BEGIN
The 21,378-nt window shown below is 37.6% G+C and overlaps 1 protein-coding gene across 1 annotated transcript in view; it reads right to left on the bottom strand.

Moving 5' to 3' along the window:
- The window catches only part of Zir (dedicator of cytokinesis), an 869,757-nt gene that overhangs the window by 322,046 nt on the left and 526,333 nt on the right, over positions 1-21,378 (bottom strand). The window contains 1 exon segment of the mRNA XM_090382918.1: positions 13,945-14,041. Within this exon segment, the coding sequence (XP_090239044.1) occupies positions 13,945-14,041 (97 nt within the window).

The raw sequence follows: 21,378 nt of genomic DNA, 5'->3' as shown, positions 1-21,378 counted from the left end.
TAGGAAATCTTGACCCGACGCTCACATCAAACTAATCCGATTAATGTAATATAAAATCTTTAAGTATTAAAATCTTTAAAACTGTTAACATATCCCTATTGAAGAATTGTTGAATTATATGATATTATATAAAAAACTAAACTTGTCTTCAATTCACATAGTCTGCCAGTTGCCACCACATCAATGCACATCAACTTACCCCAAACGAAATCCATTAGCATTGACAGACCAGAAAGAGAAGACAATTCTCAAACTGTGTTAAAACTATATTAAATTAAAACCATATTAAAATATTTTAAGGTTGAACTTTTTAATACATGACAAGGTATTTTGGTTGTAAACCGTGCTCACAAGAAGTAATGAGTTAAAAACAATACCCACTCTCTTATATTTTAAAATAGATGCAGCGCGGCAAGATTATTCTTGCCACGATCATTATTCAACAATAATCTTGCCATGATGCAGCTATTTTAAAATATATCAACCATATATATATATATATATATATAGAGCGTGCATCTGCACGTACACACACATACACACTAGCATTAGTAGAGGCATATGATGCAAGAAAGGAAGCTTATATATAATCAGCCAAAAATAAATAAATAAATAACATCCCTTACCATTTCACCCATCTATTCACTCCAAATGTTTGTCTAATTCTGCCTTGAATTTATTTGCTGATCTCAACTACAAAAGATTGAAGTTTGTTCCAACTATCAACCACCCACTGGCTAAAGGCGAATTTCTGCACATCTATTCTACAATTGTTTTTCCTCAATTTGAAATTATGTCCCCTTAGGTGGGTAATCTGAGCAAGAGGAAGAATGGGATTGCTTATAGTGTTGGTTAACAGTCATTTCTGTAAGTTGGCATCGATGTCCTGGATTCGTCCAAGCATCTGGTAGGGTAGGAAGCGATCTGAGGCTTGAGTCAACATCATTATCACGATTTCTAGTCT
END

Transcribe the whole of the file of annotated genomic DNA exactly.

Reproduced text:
The 21,378-nt window shown below is 37.6% G+C and overlaps 1 protein-coding gene across 1 annotated transcript in view; it reads right to left on the bottom strand.

Moving 5' to 3' along the window:
- The window catches only part of Zir (dedicator of cytokinesis), an 869,757-nt gene that overhangs the window by 322,046 nt on the left and 526,333 nt on the right, over positions 1-21,378 (bottom strand). The window contains 1 exon segment of the mRNA XM_090382918.1: positions 13,945-14,041. Within this exon segment, the coding sequence (XP_090239044.1) occupies positions 13,945-14,041 (97 nt within the window).

The raw sequence follows: 21,378 nt of genomic DNA, 5'->3' as shown, positions 1-21,378 counted from the left end.
TAGGAAATCTTGACCCGACGCTCACATCAAACTAATCCGATTAATGTAATATAAAATCTTTAAGTATTAAAATCTTTAAAACTGTTAACATATCCCTATTGAAGAATTGTTGAATTATATGATATTATATAAAAAACTAAACTTGTCTTCAATTCACATAGTCTGCCAGTTGCCACCACATCAATGCACATCAACTTACCCCAAACGAAATCCATTAGCATTGACAGACCAGAAAGAGAAGACAATTCTCAAACTGTGTTAAAACTATATTAAATTAAAACCATATTAAAATATTTTAAGGTTGAACTTTTTAATACATGACAAGGTATTTTGGTTGTAAACCGTGCTCACAAGAAGTAATGAGTTAAAAACAATACCCACTCTCTTATATTTTAAAATAGATGCAGCGCGGCAAGATTATTCTTGCCACGATCATTATTCAACAATAATCTTGCCATGATGCAGCTATTTTAAAATATATCAACCATATATATATATATATATATATAGAGCGTGCATCTGCACGTACACACACATACACACTAGCATTAGTAGAGGCATATGATGCAAGAAAGGAAGCTTATATATAATCAGCCAAAAATAAATAAATAAATAACATCCCTTACCATTTCACCCATCTATTCACTCCAAATGTTTGTCTAATTCTGCCTTGAATTTATTTGCTGATCTCAACTACAAAAGATTGAAGTTTGTTCCAACTATCAACCACCCACTGGCTAAAGGCGAATTTCTGCACATCTATTCTACAATTGTTTTTCCTCAATTTGAAATTATGTCCCCTTAGGTGGGTAATCTGAGCAAGAGGAAGAATGGGATTGCTTATAGTGTTGGTTAACAGTCATTTCTGTAAGTTGGCATCGATGTCCTGGATTCGTCCAAGCATCTGGTAGGGTAGGAAGCGATCTGAGGCTTGAGTCAACATCATTATCACGATTTCTAGTCT